My bike is running beautifully. The sun is shining. The fields are green or gold as the horses look up to see me pass by. I have ridden this course with Lesley before and it’s psychologically mainly flat and then downhill all the way after the turn. This is not literally true as there’s a wee climb in the second part of the route, but it works for me as a race plan.
I make sure I slurp down some water as it’s getting hot, thank the marshals on the turns and, as I hit a nice spot of smooth and flat, I hit the drops and turn the legs over quickly, enjoying the sensation of speed and lightness.
On the next little incline, a girl called Denise rides past me. She was in my swim lane, so I know they haven’t all gone past. With a fast turn over in my legs I try to close down the gap without drafting and target her for an overtake further along the road. Suddenly I’ve found my competitive head on the bike and I’m quite enjoying it.
I put on another spurt to catch her, but it doesn’t stick for long as she’s away ahead again. But she’s made me work harder than I usually do on the bike and the finish is fast approaching.
A turn into a road marked by speed bumps and pot holes and I begin to spin through the easy gears before cruising up to the dismount line, then off over the grass and back into transition. And suddenly, there’s Lesley racking her bike alongside me. She’s been behind me all this time and just gained on me at the end. I’m shocked and inspired to get a wriggle on and out of transition.
Al runs beside me a few paces as I head out from transition, encouraging me on. But I have all the incentive I need, knowing Lesley is behind me. I keep the legs turning over, taking small steps and ignore my rising heart rate, knowing it will settle as I ease into the run. This is the bit that holds no fears. With my recent focus on half marathon training, I know this should be easy.
I’m quickly onto pleasant tracks besides the fields. My running shoes feel soft and welcoming on my feet and I manage to ease my breathing and my legs after about 1km. By now the sun is hot and high and I’m glad of the patches of shade as the route takes us through a wooded area.
East Lothian Triathlon club does a fantastic job of putting on this event. There are marshals at every junction or turn. Most of them on the run are youngsters, paired up for company, just hanging around on a sunny day. You might expect them to be bored or disinterested, but they are brilliant. They shout out ‘You’re doing really well, just turn down the lane, watch it’s a bit slippery at the bottom of the hill.’
With my fuzzy triathlon head on, I step out to turn onto the road we’ve cycled along at one point and the girls at that point yell loudly ‘ No, along the track!’ They’ve already told me twice and must think I’m stupid.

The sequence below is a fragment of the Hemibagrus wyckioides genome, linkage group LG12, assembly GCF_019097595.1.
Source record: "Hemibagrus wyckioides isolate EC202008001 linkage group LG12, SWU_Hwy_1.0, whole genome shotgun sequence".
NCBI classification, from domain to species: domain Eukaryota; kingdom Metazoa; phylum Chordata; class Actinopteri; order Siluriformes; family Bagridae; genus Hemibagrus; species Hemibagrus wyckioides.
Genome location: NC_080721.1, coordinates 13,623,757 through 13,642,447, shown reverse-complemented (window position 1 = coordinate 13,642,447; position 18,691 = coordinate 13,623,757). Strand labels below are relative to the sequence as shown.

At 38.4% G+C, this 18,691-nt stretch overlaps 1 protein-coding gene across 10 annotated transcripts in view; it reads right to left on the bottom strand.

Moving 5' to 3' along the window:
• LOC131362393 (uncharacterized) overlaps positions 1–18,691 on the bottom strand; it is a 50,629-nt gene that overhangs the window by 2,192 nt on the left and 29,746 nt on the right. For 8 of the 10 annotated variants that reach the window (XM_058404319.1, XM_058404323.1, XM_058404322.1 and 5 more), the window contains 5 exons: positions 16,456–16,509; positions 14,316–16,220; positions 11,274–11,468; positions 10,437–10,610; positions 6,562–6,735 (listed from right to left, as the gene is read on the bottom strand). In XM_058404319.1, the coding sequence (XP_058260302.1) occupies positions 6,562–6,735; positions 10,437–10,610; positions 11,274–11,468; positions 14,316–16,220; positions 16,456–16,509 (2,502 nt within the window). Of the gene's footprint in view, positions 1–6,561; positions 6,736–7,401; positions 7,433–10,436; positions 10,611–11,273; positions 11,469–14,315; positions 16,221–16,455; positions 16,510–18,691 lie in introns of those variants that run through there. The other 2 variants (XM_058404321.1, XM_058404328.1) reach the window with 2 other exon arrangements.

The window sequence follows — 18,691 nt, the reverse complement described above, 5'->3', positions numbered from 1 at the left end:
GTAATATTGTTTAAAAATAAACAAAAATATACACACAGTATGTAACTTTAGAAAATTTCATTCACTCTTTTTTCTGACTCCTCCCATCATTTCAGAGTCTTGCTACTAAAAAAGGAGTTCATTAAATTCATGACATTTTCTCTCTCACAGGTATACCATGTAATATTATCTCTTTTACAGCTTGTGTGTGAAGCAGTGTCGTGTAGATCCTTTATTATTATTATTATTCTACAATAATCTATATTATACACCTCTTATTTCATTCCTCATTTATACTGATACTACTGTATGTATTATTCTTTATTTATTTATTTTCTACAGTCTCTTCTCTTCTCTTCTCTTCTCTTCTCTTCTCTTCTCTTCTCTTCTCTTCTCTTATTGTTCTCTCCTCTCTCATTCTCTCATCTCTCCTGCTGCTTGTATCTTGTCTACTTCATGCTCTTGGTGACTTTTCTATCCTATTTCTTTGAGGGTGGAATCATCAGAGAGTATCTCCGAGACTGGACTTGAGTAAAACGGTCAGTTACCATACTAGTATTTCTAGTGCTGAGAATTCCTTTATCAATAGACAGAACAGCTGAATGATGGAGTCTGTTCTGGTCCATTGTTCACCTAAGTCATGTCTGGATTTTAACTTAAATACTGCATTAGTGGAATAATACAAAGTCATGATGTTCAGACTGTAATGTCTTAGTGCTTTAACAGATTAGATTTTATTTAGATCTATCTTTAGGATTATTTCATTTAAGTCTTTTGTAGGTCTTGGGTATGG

Over a wooden bridge and there are runners passing by in the opposite direction regularly now, shouting encouragement and well dones. I veer between cruising and pushing on, keeping my legs moving, feeling confident in my running form, even in the heat and look ahead trying to spot the turn around point.
It comes at a little side path where more young marshals are dishing out cups of water and there’s a huge wooden log which we must touch before turning back the way we came. I pass Lesley on the return leg and tell her it’s not far to the turnaround.
This time the little downhill in the woods is a few footsteps of a climb, but really most of the track is flat. As I turn into a gate, the marshal says about ‘a mile and a half to go’. I’m feeling good, strong, and happy to be out enjoying the sunshine. I turn back along the river, looking for landmarks, seeing buildings ahead and sensing that I’m close to the finish.
There’s a marshal pointing to a path up from the river and there’s the finish. A quick scramble up the grass, between the tape and over the mat with a sprint. A volunteer takes my chip and as I pause to get my breath back a team of young ladies offer me water, cereal bars and bananas and encourage me to pick up my race souvenir with a choice of a towel or socks.
Al and I soon see Lesley run in and we hang around for a while, chatting to the spectators and applauding the finishers, including a guided runner, before heading back into the sports centre for a welcome shower and clean up.
Feeling much more refreshed, we catch up with Jane and pose for pictures in between cheering on the fast finishers until the end of the race when we collect our bikes and other gubbins from transition and fill up on brownies and cake.
This really is a brilliant race. Well organised, well marshalled and played out on pretty country roads and trails. It’s gone into my top ten and is firmly my favourite pool-based triathlon so far. With the perfect script of ideal weather and a relaxed performance, it couldn’t have gone much better. Great photos from Lesley’s husband Bob will continue to furnish good memories of a great day in future too.
Stats and stuff:
Swim 750m 16:40 (pool time 16:14)
Bike 12 miles 44:31
Run 3.6 miles 32:39
Total time: 1:36:10
Smiles – too many to count